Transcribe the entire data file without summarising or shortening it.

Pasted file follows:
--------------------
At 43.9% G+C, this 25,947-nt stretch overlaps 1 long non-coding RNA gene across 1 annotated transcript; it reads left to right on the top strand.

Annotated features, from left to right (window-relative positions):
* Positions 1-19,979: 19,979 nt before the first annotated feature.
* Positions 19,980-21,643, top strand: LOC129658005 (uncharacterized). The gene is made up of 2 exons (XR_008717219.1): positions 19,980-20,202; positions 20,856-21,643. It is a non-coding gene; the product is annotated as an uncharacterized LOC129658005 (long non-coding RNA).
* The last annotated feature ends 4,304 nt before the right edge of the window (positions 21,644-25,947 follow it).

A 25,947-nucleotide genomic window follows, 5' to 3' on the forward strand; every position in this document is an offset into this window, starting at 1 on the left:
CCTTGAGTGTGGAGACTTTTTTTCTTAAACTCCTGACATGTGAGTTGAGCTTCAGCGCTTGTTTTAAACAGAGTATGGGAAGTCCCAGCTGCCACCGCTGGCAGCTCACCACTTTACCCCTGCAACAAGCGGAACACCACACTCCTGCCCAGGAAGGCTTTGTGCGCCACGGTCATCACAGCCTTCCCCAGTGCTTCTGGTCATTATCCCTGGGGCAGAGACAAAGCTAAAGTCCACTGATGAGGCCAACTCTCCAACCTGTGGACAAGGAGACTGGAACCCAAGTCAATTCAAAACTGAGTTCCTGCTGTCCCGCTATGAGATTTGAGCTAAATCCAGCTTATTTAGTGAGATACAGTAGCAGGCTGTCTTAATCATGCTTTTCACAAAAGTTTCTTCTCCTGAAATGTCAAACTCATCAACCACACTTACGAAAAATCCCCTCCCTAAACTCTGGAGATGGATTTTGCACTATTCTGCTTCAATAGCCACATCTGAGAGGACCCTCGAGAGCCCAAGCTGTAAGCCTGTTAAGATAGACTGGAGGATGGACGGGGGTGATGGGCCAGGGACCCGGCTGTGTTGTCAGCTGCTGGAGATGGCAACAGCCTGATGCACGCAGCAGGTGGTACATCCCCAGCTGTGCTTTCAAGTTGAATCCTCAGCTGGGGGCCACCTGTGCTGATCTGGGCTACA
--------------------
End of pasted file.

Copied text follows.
At 43.9% G+C, this 25,947-nt stretch overlaps 1 long non-coding RNA gene across 1 annotated transcript; it reads left to right on the top strand.

Annotated features, from left to right (window-relative positions):
* Positions 1-19,979: 19,979 nt before the first annotated feature.
* Positions 19,980-21,643, top strand: LOC129658005 (uncharacterized). The gene is made up of 2 exons (XR_008717219.1): positions 19,980-20,202; positions 20,856-21,643. It is a non-coding gene; the product is annotated as an uncharacterized LOC129658005 (long non-coding RNA).
* The last annotated feature ends 4,304 nt before the right edge of the window (positions 21,644-25,947 follow it).

A 25,947-nucleotide genomic window follows, 5' to 3' on the forward strand; every position in this document is an offset into this window, starting at 1 on the left:
CCTTGAGTGTGGAGACTTTTTTTCTTAAACTCCTGACATGTGAGTTGAGCTTCAGCGCTTGTTTTAAACAGAGTATGGGAAGTCCCAGCTGCCACCGCTGGCAGCTCACCACTTTACCCCTGCAACAAGCGGAACACCACACTCCTGCCCAGGAAGGCTTTGTGCGCCACGGTCATCACAGCCTTCCCCAGTGCTTCTGGTCATTATCCCTGGGGCAGAGACAAAGCTAAAGTCCACTGATGAGGCCAACTCTCCAACCTGTGGACAAGGAGACTGGAACCCAAGTCAATTCAAAACTGAGTTCCTGCTGTCCCGCTATGAGATTTGAGCTAAATCCAGCTTATTTAGTGAGATACAGTAGCAGGCTGTCTTAATCATGCTTTTCACAAAAGTTTCTTCTCCTGAAATGTCAAACTCATCAACCACACTTACGAAAAATCCCCTCCCTAAACTCTGGAGATGGATTTTGCACTATTCTGCTTCAATAGCCACATCTGAGAGGACCCTCGAGAGCCCAAGCTGTAAGCCTGTTAAGATAGACTGGAGGATGGACGGGGGTGATGGGCCAGGGACCCGGCTGTGTTGTCAGCTGCTGGAGATGGCAACAGCCTGATGCACGCAGCAGGTGGTACATCCCCAGCTGTGCTTTCAAGTTGAATCCTCAGCTGGGGGCCACCTGTGCTGATCTGGGCTACA